How combative will the coming period of class struggle be? It depends on how Generation U develops politically. Currently, they are relatively latent politically — acting in the workplace but not intervening significantly in the overall political situation as workers. There weren’t strikes or work stoppages to protect abortion rights, for example. Indeed, even the union busting isn’t being combated — with some notable exceptions — with workplace actions. Rather, faith is being placed in the National Labor Relations Board (NLRB) to resolve disputes. This is a dangerous strategy because, fundamentally, it relies on the state rather than worker power. In this, it limits the development of a workers’ movement and sows false faith in the Democratic Party (which is pointing to the NLRB as a positive example of how Democrats can help workers).

Generation U could be incredibly disruptive. Workers make society run, which means that, if workers choose to, we can grind the entire capitalist economy to a halt. This is an immensely powerful tool that the capitalists and their politicians are terrified of. That’s why Biden is creating special “emergency teams” to help avoid a railway strike; the capitalists want to maintain their profits. If Generation U chooses to use this power to affect the political situation — for example, a strike for abortion or trans rights — that will represent a major development.

Perspectives Going Forward

Given the contradictions and polarization of the current moment, it is vital that the Left have a clear analysis and strategy. From the advance of the Right to the potential of Generation U, the Left has many challenges and opportunities. The attacks by the Far Right on our basic democratic rights demand an organized and militant movement in the streets and in workplaces. This movement will be able to not only defend the rights we already have but also create a force for the conquest of more concessions. We cannot simply fight to protect what we have already won; we must demand and fight for more. Both in terms of reforms that will make life a little better and organizing a little easier but also, eventually, for the total conquest of power and overthrow of this wretched system.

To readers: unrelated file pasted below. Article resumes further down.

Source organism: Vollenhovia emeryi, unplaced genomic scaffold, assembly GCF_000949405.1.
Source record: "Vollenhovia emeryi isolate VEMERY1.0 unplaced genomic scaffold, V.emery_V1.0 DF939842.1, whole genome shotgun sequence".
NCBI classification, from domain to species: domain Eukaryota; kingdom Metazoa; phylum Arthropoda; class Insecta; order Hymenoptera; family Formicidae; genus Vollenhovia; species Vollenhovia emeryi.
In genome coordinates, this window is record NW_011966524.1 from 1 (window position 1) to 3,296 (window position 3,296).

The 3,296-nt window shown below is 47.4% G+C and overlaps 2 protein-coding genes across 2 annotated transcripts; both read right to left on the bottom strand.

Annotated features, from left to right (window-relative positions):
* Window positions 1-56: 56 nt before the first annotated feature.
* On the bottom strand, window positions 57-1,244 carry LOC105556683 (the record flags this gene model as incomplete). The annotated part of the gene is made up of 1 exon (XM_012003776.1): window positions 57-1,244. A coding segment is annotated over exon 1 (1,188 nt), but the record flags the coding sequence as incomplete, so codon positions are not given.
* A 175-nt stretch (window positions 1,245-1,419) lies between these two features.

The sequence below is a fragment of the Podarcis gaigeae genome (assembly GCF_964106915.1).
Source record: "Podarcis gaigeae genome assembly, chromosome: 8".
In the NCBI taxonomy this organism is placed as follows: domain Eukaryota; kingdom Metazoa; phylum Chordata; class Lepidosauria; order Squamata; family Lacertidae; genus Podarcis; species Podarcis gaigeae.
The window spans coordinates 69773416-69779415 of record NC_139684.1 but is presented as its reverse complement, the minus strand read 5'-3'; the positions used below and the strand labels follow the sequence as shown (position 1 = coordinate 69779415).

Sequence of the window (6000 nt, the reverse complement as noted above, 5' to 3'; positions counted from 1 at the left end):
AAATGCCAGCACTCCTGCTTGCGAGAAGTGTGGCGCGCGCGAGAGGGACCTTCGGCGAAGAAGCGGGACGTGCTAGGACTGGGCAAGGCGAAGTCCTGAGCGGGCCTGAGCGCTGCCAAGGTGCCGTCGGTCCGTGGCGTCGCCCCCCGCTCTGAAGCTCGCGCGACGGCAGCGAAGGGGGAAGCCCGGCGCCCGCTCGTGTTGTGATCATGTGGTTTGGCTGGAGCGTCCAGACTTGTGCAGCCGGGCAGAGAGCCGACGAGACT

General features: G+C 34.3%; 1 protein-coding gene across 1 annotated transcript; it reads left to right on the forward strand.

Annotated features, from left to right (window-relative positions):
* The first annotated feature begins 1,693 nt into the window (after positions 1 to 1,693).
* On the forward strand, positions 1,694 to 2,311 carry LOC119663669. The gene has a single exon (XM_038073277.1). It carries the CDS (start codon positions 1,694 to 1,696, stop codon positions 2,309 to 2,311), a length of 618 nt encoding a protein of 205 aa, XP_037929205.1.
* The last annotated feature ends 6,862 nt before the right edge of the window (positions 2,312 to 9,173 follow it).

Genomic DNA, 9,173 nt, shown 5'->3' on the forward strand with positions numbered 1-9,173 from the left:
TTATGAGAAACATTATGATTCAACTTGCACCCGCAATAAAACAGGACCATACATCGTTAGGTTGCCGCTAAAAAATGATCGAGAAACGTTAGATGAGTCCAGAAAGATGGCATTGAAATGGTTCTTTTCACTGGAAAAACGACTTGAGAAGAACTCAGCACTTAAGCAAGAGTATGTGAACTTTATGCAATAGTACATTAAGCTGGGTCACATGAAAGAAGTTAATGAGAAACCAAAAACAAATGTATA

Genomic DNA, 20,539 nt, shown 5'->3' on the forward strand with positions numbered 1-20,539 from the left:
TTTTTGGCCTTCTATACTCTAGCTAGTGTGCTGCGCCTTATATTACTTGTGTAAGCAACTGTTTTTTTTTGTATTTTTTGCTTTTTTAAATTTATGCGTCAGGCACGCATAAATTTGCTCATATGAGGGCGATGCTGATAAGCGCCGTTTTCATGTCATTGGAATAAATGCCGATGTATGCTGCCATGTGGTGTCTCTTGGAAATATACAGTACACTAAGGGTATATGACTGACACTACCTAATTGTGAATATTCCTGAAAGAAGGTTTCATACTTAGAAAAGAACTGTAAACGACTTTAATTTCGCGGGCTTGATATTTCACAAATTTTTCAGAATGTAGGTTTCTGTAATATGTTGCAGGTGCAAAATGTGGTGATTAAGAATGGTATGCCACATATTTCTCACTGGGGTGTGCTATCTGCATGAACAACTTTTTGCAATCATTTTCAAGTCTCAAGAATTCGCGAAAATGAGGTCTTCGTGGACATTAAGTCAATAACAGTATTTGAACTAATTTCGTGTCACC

This, of course, will be difficult. And it will not happen overnight. But it is urgent, because the Right is advancing and the establishment is showing again that it is unwilling and unable to meaningfully combat it. The Democrats are advancing the worst sectors of the Republican Party because they believe it will help their political chances in the midterms. To put any faith in them is foolhardy and irresponsible. Rather than fall into that trap, we need to take it upon ourselves to organize a movement to protect ourselves. Socialist feminist organizations like Bread and Roses will be vital in organizing and deepening the fight against the right.

We must not, however, forget that it is the working class alone that can overthrow capitalism. By using our power as workers, we can stop the capitalist machine from operating, which is the most powerful tool in our arsenal. In this sense, we must not view the growing labor movement as separate from fighting the Right. One can and should build the other. We must take the opportunities presented by the current moment and turn them into advances for our movement.

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Sybil Davis

Sybil is a trans activist, artist, and education worker in New York City.